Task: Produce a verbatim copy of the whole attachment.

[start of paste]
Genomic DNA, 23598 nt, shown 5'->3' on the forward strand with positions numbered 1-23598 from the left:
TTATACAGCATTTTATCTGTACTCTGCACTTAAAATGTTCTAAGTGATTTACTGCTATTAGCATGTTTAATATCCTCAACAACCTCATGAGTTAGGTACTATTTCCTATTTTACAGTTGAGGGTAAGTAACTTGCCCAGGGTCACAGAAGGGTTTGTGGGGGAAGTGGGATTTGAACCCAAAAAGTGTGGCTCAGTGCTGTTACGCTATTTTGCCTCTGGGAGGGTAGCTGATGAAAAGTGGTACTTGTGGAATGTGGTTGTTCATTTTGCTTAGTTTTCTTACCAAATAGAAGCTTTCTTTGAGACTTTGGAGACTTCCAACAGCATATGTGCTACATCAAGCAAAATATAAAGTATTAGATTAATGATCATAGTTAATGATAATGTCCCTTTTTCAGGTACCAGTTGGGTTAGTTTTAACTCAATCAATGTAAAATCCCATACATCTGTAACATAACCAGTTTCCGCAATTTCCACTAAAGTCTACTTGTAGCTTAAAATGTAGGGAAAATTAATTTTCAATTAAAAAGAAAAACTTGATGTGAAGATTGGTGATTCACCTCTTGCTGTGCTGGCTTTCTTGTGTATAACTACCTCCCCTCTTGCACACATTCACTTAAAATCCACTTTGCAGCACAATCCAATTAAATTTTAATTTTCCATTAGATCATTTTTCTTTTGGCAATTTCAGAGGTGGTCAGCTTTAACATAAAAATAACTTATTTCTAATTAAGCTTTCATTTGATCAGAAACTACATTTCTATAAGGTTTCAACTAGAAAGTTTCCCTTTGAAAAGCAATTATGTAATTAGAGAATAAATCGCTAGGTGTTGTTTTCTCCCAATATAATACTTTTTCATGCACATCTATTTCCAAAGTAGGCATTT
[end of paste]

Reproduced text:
Genomic DNA, 23598 nt, shown 5'->3' on the forward strand with positions numbered 1-23598 from the left:
TTATACAGCATTTTATCTGTACTCTGCACTTAAAATGTTCTAAGTGATTTACTGCTATTAGCATGTTTAATATCCTCAACAACCTCATGAGTTAGGTACTATTTCCTATTTTACAGTTGAGGGTAAGTAACTTGCCCAGGGTCACAGAAGGGTTTGTGGGGGAAGTGGGATTTGAACCCAAAAAGTGTGGCTCAGTGCTGTTACGCTATTTTGCCTCTGGGAGGGTAGCTGATGAAAAGTGGTACTTGTGGAATGTGGTTGTTCATTTTGCTTAGTTTTCTTACCAAATAGAAGCTTTCTTTGAGACTTTGGAGACTTCCAACAGCATATGTGCTACATCAAGCAAAATATAAAGTATTAGATTAATGATCATAGTTAATGATAATGTCCCTTTTTCAGGTACCAGTTGGGTTAGTTTTAACTCAATCAATGTAAAATCCCATACATCTGTAACATAACCAGTTTCCGCAATTTCCACTAAAGTCTACTTGTAGCTTAAAATGTAGGGAAAATTAATTTTCAATTAAAAAGAAAAACTTGATGTGAAGATTGGTGATTCACCTCTTGCTGTGCTGGCTTTCTTGTGTATAACTACCTCCCCTCTTGCACACATTCACTTAAAATCCACTTTGCAGCACAATCCAATTAAATTTTAATTTTCCATTAGATCATTTTTCTTTTGGCAATTTCAGAGGTGGTCAGCTTTAACATAAAAATAACTTATTTCTAATTAAGCTTTCATTTGATCAGAAACTACATTTCTATAAGGTTTCAACTAGAAAGTTTCCCTTTGAAAAGCAATTATGTAATTAGAGAATAAATCGCTAGGTGTTGTTTTCTCCCAATATAATACTTTTTCATGCACATCTATTTCCAAAGTAGGCATTT